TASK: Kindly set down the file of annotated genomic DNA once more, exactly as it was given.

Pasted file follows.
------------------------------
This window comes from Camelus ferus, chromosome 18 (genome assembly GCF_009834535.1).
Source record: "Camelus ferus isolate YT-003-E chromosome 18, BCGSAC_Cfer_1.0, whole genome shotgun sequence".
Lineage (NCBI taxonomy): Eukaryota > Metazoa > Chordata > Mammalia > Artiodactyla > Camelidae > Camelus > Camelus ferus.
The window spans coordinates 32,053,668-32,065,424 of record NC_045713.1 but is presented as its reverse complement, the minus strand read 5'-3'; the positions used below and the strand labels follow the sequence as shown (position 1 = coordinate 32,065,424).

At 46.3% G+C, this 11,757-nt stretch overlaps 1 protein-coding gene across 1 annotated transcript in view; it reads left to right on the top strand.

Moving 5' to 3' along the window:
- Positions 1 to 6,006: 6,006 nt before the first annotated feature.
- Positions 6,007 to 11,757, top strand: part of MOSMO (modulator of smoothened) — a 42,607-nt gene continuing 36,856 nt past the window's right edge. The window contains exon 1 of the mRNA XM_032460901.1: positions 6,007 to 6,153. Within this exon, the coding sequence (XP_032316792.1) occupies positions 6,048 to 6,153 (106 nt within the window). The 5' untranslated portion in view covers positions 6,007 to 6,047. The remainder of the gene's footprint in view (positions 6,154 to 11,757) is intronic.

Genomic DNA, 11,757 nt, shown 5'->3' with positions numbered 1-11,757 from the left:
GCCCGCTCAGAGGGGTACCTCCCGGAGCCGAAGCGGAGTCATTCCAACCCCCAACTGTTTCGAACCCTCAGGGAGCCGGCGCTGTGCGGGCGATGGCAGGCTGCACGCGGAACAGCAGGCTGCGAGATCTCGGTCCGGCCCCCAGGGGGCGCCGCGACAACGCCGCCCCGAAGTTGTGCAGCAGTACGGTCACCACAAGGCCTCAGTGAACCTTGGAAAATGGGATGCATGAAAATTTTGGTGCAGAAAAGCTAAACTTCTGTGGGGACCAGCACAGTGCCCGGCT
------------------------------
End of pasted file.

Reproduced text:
This window comes from Camelus ferus, chromosome 18 (genome assembly GCF_009834535.1).
Source record: "Camelus ferus isolate YT-003-E chromosome 18, BCGSAC_Cfer_1.0, whole genome shotgun sequence".
Lineage (NCBI taxonomy): Eukaryota > Metazoa > Chordata > Mammalia > Artiodactyla > Camelidae > Camelus > Camelus ferus.
The window spans coordinates 32,053,668-32,065,424 of record NC_045713.1 but is presented as its reverse complement, the minus strand read 5'-3'; the positions used below and the strand labels follow the sequence as shown (position 1 = coordinate 32,065,424).

At 46.3% G+C, this 11,757-nt stretch overlaps 1 protein-coding gene across 1 annotated transcript in view; it reads left to right on the top strand.

Moving 5' to 3' along the window:
- Positions 1 to 6,006: 6,006 nt before the first annotated feature.
- Positions 6,007 to 11,757, top strand: part of MOSMO (modulator of smoothened) — a 42,607-nt gene continuing 36,856 nt past the window's right edge. The window contains exon 1 of the mRNA XM_032460901.1: positions 6,007 to 6,153. Within this exon, the coding sequence (XP_032316792.1) occupies positions 6,048 to 6,153 (106 nt within the window). The 5' untranslated portion in view covers positions 6,007 to 6,047. The remainder of the gene's footprint in view (positions 6,154 to 11,757) is intronic.

Genomic DNA, 11,757 nt, shown 5'->3' with positions numbered 1-11,757 from the left:
GCCCGCTCAGAGGGGTACCTCCCGGAGCCGAAGCGGAGTCATTCCAACCCCCAACTGTTTCGAACCCTCAGGGAGCCGGCGCTGTGCGGGCGATGGCAGGCTGCACGCGGAACAGCAGGCTGCGAGATCTCGGTCCGGCCCCCAGGGGGCGCCGCGACAACGCCGCCCCGAAGTTGTGCAGCAGTACGGTCACCACAAGGCCTCAGTGAACCTTGGAAAATGGGATGCATGAAAATTTTGGTGCAGAAAAGCTAAACTTCTGTGGGGACCAGCACAGTGCCCGGCT